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tv   2020  ABC  October 31, 2014 10:01pm-11:01pm PDT

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tonight on an all-new "20/20." do your [ bleep ] job. asleep on the job. a toll collector, a radio operator. you snooze, you lose. then, an ambulance driver dancing at the wheel? not so funny when the 911 operator hangs up on you. then, a movie director determined to get a shot on a train trestle. a young assistant trying to do
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her job. and the accident that ended her life. >> we had to run for our lives. >> she was doing her job. what about him? >> for them to overlook something is absolutely, positively unacceptable. >> a story that will put hollywood on trial. here now, david muir and elizabeth vargas. >> good evening, great to have you back. >> great to be back. tonight, "20/20" on the case. the outrage on people being lazy, slacking off. not doing their jobs. and the video of the ups man kicking the expensive package. >> tonight, what if not doing your job cost someone their life? chris connelly with the story asking, whose job was that? >> reporter: follow the muddy
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waters of the altamaha river westward, past the spanish moss and the cypress trees in backcountry georgia, and the river brings you to a century-old train trestle. here, this february, a film crew would gather to shoot a movie's first scene. but the set would quickly turn into a place of real-life horror. >> i kept saying over and over "lord help us, god help us, lord help us." >> reporter: on the film crew, put in harm's way. this young woman would suffer an all-but-unimaginable fate just for doing her job. >> she fell in love with the camera. >> reporter: she was sarah jones. raised in south carolina without showbiz connections, she earned her film crew stripes during an
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internship in charleston on "army wives." as her parents richard and elizabeth remember. why do you think she was drawn to the camera department? >> it's the challenge of it. for the most part, it's a man's world. and i think that was a little bit of a challenge to her. >> reporter: sarah jones would become a camera assistant. the last sight the camera would see before a scene began, for multiple seasons on "the vampire diaries." such stars as nina dobrev and ian somerhalter knew sarah well. >> sarah, first time i saw her she was literally right in front of my face. she was doing the slate. you couldn't help but notice sarah jones. you just always wanted to be around her. >> she always had a smile on her face. and was just the uber professional. she was my sister, you know, she was my cosmic sister. >> reporter: even on the vacations she loved, sarah jones liked setting up her shots just so.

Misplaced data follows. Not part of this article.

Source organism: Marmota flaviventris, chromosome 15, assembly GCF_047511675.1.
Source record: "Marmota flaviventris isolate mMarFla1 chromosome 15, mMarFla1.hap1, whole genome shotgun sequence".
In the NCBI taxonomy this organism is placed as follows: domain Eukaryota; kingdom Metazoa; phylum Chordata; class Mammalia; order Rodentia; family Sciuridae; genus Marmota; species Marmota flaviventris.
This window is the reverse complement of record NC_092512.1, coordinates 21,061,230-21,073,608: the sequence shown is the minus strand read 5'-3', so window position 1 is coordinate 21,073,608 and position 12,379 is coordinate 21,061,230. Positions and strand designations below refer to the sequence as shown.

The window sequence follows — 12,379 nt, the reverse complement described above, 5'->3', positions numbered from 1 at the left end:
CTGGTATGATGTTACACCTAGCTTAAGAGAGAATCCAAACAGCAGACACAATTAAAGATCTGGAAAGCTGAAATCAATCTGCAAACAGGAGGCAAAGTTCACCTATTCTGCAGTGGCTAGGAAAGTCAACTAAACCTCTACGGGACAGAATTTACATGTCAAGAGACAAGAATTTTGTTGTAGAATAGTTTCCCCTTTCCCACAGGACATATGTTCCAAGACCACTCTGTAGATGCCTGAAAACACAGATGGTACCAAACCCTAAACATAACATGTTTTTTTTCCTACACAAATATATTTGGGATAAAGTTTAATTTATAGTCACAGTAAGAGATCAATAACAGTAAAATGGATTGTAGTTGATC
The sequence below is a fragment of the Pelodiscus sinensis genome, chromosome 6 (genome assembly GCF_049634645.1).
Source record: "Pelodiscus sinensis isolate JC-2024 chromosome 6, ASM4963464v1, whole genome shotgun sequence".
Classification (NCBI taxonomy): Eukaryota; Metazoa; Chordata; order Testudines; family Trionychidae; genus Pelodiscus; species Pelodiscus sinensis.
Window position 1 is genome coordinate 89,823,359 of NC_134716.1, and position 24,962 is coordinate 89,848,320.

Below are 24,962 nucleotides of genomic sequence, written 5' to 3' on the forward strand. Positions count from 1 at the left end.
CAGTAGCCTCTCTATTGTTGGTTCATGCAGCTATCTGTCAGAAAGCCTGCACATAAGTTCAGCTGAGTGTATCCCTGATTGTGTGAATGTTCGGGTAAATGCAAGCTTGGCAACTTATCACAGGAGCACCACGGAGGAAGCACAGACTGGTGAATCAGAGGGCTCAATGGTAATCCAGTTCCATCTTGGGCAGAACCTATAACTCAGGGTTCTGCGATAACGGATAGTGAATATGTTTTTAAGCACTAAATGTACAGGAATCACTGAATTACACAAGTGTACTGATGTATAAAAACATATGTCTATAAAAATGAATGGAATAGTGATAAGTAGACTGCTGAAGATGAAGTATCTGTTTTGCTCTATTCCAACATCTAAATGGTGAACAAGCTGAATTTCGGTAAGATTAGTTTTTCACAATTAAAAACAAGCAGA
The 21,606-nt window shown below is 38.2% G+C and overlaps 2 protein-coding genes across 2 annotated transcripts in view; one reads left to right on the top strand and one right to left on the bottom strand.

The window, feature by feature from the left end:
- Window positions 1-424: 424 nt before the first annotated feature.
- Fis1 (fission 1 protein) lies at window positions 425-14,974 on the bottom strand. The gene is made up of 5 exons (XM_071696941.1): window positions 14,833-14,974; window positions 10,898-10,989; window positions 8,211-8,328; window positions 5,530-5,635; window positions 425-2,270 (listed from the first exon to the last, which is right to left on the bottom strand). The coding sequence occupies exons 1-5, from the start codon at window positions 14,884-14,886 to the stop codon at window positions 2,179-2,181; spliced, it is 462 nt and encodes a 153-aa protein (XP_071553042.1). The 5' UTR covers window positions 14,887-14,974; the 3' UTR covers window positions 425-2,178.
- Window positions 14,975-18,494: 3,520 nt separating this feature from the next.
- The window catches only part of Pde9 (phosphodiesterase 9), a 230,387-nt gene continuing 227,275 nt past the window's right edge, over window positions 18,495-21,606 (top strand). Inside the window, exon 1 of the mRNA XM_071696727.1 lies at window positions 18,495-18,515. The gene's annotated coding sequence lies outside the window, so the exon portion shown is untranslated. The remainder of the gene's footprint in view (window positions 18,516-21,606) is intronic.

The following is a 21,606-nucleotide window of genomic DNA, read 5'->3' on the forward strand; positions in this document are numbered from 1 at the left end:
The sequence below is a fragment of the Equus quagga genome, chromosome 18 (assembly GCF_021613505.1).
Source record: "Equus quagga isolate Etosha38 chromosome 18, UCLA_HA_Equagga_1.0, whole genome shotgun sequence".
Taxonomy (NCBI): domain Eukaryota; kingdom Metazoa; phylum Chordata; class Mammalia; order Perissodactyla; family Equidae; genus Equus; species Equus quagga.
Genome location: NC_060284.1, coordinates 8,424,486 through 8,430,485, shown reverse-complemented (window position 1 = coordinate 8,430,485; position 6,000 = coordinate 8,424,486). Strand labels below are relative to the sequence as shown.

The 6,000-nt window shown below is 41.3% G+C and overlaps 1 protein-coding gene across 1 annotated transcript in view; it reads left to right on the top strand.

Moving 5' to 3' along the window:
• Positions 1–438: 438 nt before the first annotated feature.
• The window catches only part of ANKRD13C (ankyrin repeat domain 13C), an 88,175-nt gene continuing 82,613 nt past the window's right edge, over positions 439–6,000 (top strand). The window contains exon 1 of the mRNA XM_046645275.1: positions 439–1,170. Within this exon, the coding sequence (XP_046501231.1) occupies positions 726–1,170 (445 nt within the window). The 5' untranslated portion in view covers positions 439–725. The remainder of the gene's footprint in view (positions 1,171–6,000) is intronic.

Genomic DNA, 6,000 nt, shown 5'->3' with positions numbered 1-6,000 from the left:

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>> she was always up for anything. she wanted to, you know, work on features and get her name out there. >> reporter: in search of those opportunities, she'd leave "vampire diaries" in may of 2013. soon, a huge break, getting hired on "the fast and the furious 7." as her parents recall. >> she was in the position she was striving so hard to be in. to get her foot in the door on a feature film. >> reporter: but then -- a tragedy with a star. >> paul walker, one of the stars of "the fast and the furious," dead in a car crash. >> reporter: production would be postponed for months. so sarah took her own fateful path -- taking a camera assistant gig based out of savannah on the movie "midnight rider." ♪ >> reporter: based on the memoir by gregg allman of the allman brothers, starring oscar winner